If there’s one place in the world where I wasn’t expecting to see snow, it was in Cyprus – a sun-soaked island in the Mediterranean where summer temperatures regularly top 40°C.
A few years ago, I was lucky enough to be invited to a wedding in the resort of Protaras, on the south east coast of Cyprus. Although it was early April, it was hot enough (at around 25°C) to spend most of my time lazing by the pool.
After a week of doing nothing much, I thought I’d go in search of a bit of culture, and booked myself on an island-tour excursion. The next morning, I was picked up from my hotel and driven inland to see the best of this country which is also the third largest island in the Mediterranean Sea.
First off was an all too brief visit to the capital city, Nicosia, which is sometimes known as the last divided capital city in the world. In 1974, Turkey invaded Cyprus and claimed the northern part of the whole island for themselves. No other nation recognises Northern Cyprus as an official country, but the Turks see it that way – it has a different language, religion and currency to the Republic of Cyprus (the official name for the south part of the island).
Nicosia lies on the “Green Line” which separates the two nations, and is the capital city of both. We parked up in the south of the city (the Republic of Cyprus’ part) and walked to the border crossing point in the city-centre. Upon showing our passports, we were allowed into Northern Cyprus but had to return to our coach almost straight away.
Our coach then headed towards the forested Troodos Mountains in the Republic of Cyprus, passing a mountain with the Northern Cyprus flag provocatively drawn onto it. Once we’d got to the Troodos Mountains, at close to 2,000 metres high, I was glad I’d worn long trousers for the first time that week. Although the sun was shining brightly, it was definitely not speedos weather up here.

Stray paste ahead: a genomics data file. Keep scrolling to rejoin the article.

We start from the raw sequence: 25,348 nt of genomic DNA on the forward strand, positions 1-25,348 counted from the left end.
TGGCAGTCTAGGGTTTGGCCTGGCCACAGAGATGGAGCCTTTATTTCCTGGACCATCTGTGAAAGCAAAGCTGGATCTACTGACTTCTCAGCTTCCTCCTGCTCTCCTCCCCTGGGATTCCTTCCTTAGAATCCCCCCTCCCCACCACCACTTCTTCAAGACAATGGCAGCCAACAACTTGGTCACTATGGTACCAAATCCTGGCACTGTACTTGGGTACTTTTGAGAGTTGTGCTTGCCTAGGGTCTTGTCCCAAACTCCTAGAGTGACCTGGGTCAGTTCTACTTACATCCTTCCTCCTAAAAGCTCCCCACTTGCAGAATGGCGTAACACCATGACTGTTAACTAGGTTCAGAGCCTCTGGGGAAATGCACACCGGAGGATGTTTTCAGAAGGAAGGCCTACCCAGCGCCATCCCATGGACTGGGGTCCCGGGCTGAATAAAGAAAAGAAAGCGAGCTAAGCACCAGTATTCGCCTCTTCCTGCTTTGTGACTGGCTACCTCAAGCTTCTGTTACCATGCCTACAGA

What I wasn’t expecting was to witness snowball fights as the coach dropped us all off. The remaining snow was melting quickly in the sun, but a couple of months before our visit skiing and snowboarding would have been possible at resorts near the highest peak, Mount Olympus (1,952 metres). The winter sports season in Cyprus is a short one, and is hit and miss. Worldsnowboardguide.com only gives Cyprus a 2/10 rating, but says at least you can snowboard in the morning and be on a beach in the afternoon here.
The villages around the Troodos Mountains are known as the wine villages, and we had time to spend in a couple of the prettiest ones before getting back to the coast. The area is famous for its sweet desert wine Commandaria. I’m not a big fan of desert wine, so am ashamed to say I didn’t try it, although I did stop for a glass of local dry white wine in Omodos.
If the Greek Cypriots need another reason to hate the Turks, they’ve got one – they claim that what we know as Turkish Delight is really from Cyprus, and should be known as Cypriot Delight. As well as trying to flog you overpriced bottles of wine, shops in the wine villages sell their own versions of Cypriot Delight (a bit nuttier and chewier than the stuff we know) to the coachloads of tourists that come to the mountains to escape the heat of the coastal resorts.
I enjoyed my day in the mountains – the views from the coach window, and my big bag of Cypriot Delight, kept me busy as I returned to Protaras.